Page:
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The topic of event handler management has been covered in many places in the past. One location is in the contest by PPK. The winning submission by John Resig has a few problems, and the commentary on the site seems to gravitate to the implementation by Dean Edwards after the analysis of the Resig code.

There are even some more implementations here on stackoverflow such as from: Bill Ayakatubby and Marco Demaio.

Outside of the JavaScript frameworks, what is generally done for supporting event functionality? There are numerous options each with their own benefits and drawbacks. I'm uncertain of which one to use myself. Is there an undeclared de facto?

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Using a toolkit or framework is the undeclared de facto. ;] –  sudowned Apr 20 '11 at 4:23
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It's horses for courses - first define your requirements. If they are simple, DOM 0 handlers may be sufficient. Otherwise, more complex schemes may be necessary. Libraries are often way too complex because they try to provide a general solution for every eventuality. And for them to work, you have to use their methods for everything else they loose track of things. With javascript (and web development in general), applications often benefit from bespoke solutions rather than use of monolithic frameworks. –  RobG Apr 20 '11 at 4:30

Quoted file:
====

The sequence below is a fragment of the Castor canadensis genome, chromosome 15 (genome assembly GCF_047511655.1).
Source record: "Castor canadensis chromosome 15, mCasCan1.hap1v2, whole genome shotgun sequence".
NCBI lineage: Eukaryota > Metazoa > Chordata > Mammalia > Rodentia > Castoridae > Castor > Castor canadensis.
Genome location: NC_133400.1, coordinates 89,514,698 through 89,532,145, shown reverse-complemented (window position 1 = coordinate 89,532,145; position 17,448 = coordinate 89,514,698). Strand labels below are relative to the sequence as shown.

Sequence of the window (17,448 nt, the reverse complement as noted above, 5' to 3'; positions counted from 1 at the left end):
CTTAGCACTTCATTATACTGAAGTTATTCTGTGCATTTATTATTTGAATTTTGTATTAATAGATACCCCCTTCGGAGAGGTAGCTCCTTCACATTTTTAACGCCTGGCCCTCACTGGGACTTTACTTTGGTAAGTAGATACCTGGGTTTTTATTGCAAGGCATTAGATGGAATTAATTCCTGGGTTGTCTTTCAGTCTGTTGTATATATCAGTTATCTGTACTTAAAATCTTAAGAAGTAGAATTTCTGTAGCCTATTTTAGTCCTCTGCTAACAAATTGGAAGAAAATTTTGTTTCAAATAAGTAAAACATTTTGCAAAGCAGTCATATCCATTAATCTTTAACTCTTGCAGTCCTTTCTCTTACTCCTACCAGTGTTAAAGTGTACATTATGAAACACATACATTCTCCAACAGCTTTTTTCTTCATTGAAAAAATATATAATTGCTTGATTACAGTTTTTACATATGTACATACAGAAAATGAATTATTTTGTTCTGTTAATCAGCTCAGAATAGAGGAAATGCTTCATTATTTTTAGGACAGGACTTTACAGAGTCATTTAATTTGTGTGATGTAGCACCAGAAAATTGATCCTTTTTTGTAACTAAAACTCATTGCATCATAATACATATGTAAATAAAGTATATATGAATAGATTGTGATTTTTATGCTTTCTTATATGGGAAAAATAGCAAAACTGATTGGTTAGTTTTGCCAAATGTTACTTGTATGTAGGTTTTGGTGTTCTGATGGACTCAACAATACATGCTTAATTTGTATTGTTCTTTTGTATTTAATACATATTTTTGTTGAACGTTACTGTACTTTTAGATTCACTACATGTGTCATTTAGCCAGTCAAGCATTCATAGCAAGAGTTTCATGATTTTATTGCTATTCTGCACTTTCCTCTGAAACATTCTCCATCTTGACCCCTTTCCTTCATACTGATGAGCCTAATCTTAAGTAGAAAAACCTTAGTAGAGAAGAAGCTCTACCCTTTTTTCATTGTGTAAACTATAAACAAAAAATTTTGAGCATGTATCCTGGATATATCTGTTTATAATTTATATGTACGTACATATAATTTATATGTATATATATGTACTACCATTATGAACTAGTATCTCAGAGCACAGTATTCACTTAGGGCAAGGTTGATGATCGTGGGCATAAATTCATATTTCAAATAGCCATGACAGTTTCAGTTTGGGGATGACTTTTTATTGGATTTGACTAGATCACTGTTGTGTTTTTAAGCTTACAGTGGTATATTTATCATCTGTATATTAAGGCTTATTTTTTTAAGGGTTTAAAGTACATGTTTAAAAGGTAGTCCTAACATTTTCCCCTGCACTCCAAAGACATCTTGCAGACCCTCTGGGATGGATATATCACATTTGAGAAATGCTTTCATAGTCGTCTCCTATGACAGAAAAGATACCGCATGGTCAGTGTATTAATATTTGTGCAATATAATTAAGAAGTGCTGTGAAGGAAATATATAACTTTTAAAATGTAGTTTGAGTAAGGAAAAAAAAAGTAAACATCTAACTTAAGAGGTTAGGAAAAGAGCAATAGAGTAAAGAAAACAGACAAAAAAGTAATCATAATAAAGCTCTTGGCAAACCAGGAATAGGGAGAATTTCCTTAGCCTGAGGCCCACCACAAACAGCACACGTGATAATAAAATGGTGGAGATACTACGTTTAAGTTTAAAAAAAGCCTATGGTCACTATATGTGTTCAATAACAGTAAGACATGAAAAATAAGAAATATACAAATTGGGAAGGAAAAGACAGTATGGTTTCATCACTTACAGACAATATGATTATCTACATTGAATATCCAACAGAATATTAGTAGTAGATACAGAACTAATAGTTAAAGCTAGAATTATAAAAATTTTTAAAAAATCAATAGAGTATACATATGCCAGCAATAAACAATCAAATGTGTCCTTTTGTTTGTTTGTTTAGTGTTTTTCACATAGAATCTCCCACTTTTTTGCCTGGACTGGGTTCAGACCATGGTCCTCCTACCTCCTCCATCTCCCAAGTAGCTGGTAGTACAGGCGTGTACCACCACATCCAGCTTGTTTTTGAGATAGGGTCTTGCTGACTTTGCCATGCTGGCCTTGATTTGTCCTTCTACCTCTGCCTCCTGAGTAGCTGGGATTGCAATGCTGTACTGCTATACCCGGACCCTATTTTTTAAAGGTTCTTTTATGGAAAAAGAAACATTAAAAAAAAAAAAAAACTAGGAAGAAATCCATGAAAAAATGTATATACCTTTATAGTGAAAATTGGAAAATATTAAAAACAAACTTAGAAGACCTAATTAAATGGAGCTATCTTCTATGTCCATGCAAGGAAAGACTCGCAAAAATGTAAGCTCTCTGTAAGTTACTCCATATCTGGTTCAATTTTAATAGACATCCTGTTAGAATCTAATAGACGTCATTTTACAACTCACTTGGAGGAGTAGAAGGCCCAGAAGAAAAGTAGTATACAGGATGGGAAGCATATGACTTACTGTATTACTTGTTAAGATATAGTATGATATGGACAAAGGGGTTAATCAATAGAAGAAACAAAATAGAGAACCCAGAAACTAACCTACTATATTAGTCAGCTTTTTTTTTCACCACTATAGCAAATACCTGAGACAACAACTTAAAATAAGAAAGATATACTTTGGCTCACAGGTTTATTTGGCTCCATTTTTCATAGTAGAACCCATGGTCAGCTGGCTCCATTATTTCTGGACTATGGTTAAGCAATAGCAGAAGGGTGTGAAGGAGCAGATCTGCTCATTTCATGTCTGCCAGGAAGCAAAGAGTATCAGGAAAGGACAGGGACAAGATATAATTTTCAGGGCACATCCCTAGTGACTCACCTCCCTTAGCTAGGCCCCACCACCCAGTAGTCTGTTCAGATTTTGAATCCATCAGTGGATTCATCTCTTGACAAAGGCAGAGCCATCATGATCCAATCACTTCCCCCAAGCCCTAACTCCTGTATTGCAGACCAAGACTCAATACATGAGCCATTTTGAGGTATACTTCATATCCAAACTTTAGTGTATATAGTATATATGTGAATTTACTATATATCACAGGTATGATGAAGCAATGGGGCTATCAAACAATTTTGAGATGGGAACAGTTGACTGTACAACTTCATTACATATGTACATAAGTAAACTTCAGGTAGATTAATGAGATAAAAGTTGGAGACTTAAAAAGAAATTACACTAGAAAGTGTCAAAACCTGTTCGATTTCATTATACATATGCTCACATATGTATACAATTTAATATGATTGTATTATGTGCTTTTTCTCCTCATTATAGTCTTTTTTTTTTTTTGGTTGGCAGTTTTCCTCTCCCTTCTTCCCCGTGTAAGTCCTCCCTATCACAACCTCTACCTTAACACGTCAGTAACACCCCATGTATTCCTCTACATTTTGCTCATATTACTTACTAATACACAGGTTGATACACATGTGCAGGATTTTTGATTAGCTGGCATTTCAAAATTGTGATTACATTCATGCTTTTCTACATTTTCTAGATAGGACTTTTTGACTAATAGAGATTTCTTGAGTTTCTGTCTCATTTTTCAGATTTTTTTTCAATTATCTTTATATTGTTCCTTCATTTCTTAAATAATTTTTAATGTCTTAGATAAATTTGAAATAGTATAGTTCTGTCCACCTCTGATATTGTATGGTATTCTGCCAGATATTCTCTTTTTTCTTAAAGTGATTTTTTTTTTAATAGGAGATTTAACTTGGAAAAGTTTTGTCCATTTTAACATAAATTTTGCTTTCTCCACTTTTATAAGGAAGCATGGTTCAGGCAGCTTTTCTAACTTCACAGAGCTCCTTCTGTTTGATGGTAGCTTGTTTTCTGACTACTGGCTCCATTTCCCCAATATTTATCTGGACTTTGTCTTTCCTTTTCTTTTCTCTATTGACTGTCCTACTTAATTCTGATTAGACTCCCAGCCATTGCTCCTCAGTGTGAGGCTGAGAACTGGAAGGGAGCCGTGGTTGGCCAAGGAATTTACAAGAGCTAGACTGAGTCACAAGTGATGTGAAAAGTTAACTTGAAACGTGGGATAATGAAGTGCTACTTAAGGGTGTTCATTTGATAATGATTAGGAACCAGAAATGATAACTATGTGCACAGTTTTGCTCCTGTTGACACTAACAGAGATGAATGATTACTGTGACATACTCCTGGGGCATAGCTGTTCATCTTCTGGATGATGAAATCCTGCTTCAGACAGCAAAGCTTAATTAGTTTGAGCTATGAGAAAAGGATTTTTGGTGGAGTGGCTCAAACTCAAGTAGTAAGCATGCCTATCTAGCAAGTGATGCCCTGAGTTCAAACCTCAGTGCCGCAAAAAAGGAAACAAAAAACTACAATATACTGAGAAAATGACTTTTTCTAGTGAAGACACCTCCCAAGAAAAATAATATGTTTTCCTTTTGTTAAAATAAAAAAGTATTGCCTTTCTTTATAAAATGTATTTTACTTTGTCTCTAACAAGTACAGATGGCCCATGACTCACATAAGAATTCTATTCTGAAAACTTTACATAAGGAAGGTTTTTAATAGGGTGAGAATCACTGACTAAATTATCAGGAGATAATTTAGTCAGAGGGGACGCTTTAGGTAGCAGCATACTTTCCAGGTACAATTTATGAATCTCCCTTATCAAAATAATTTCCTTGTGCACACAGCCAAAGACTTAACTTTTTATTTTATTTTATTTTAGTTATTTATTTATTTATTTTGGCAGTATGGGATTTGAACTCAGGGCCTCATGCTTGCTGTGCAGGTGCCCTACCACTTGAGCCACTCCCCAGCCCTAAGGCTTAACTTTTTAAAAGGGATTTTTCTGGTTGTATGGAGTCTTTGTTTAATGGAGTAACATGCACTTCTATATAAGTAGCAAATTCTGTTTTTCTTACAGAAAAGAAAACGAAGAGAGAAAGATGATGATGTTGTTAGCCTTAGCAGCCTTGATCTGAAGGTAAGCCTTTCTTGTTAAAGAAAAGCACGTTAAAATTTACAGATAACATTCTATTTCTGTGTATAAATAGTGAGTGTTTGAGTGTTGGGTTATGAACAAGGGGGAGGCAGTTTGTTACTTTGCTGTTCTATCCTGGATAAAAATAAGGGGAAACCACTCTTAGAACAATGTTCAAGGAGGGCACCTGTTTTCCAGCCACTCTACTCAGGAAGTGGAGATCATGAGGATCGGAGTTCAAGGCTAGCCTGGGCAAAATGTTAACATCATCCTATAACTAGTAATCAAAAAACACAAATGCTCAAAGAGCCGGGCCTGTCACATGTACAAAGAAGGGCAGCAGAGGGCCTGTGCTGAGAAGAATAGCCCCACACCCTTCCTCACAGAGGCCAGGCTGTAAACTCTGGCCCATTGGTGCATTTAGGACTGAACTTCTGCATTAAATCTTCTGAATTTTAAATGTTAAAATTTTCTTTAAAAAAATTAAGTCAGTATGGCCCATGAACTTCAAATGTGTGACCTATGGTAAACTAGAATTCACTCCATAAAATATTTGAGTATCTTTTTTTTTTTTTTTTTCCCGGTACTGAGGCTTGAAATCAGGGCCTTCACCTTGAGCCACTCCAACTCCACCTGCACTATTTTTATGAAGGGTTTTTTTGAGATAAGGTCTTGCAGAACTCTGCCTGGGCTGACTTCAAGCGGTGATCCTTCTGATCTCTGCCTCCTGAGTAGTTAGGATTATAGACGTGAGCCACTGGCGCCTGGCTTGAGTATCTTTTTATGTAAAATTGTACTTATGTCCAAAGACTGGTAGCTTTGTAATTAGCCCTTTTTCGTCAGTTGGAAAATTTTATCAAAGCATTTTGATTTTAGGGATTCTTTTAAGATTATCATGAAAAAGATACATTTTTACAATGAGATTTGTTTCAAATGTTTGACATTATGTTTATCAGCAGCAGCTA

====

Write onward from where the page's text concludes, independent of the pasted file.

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There are three unsupported standards for XML event management, which each have JavaScript implementations:

Since none of the standards are implemented cross-browser, the de facto standard is zero.

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